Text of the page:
By now, we can all appreciate that the miracle of Japanese earthquake engineering prevented the Great East Japan Earthquake from killing millions rather than thousands (the radiation emanating from the Fukushima nuclear plants is another matter). But earthquake-proof buildings, how do they work?
The architecture gurus at Architizer have stepped in to clarify matters, with this handy-dandy infographic. While it’s a bit heavy on the technical jargon, it’s nonetheless pretty great. Let’s break it down into a few easy pieces.
The problem with earthquakes is that they create a wave of forces, all pushing on a building from one direction. Ergo, the basic strategy for counteracting their forces is to push the other way.
There’s two basic ways of doing this. One, a so-called mass damper, is pretty high-tech. It consists of an extremely heavy weight attached to the top of a building, which sways back and forth. It knows which direction to sway based on sensors that detect which way an earthquake’s waves are coming from:
The second type of earthquake-proofing, a base isolator, resides in the foundations, rather than the roof, and takes advantage of the fact that earthquakes shake buildings from the ground up.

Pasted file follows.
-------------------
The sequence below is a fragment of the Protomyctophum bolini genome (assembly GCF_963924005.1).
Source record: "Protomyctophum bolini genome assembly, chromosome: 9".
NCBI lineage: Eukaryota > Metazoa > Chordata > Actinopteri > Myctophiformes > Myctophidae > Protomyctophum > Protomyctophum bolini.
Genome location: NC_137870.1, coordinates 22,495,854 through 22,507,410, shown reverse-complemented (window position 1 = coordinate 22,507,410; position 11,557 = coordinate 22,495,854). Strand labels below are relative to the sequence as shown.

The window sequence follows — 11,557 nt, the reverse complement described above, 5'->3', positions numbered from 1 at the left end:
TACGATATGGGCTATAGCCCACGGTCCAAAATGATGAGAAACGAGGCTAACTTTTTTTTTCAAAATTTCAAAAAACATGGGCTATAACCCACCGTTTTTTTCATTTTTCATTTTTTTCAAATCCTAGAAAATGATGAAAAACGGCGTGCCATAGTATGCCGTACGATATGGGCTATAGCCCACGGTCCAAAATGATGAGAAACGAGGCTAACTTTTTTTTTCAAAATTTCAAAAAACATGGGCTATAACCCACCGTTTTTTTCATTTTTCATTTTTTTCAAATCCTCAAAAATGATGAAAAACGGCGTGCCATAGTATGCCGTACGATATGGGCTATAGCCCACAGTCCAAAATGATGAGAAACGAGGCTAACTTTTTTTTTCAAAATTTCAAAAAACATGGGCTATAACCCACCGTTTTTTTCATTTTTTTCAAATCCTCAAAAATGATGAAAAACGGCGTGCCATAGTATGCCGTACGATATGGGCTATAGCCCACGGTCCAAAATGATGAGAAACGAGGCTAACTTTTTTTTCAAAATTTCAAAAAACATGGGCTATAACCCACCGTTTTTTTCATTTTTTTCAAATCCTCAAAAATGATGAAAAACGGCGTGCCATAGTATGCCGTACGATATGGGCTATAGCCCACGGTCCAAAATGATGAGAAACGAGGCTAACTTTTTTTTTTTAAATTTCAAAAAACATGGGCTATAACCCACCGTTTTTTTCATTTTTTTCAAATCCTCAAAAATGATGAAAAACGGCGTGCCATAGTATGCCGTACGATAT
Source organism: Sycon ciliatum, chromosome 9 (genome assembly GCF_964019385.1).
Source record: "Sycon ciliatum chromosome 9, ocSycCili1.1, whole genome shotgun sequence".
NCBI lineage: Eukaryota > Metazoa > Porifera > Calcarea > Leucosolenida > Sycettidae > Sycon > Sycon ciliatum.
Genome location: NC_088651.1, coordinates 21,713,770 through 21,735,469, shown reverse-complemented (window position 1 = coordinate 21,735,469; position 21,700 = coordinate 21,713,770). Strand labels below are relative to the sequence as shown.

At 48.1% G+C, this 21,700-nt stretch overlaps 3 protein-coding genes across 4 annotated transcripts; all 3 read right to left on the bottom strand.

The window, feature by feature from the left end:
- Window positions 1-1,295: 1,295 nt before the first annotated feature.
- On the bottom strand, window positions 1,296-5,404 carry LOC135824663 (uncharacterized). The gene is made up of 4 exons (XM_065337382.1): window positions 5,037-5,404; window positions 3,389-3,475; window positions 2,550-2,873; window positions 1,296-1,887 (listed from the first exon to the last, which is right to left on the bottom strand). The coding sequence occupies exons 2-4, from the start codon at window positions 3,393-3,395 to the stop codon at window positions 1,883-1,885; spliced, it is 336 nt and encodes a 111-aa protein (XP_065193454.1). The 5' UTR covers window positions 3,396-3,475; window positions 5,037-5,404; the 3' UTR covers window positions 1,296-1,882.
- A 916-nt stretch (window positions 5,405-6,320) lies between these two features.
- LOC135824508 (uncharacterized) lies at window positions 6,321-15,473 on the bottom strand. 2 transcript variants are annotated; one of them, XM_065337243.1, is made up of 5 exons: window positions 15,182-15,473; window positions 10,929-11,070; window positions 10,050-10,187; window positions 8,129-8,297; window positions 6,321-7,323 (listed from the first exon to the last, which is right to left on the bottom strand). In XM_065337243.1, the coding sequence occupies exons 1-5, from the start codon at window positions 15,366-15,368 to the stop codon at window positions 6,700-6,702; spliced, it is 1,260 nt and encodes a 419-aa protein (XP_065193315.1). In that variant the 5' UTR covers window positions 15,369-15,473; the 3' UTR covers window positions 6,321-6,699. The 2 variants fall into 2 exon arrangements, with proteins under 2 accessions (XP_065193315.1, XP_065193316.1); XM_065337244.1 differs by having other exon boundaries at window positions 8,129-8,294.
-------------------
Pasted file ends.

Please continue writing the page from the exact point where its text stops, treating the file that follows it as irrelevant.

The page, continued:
The magic happens in the isolator unit, a large piece of rubber that separates the ground beneath a building from its supporting pylons. It works in two ways: first, by creating a buffer zone that soaks up earthquake forces that would otherwise just ripple through a building’s foundations. But it can’t absorb all those forces, so it also acts as a spring, compressing under pressure and then expanding in a direction opposite the earthquake’s, to counteract its impact.
And then there’s a matter of cost. It’s not quite as much as you think, but it’s high enough that it only makes sense in earthquake-prone regions:
[Click here to see the full infographic]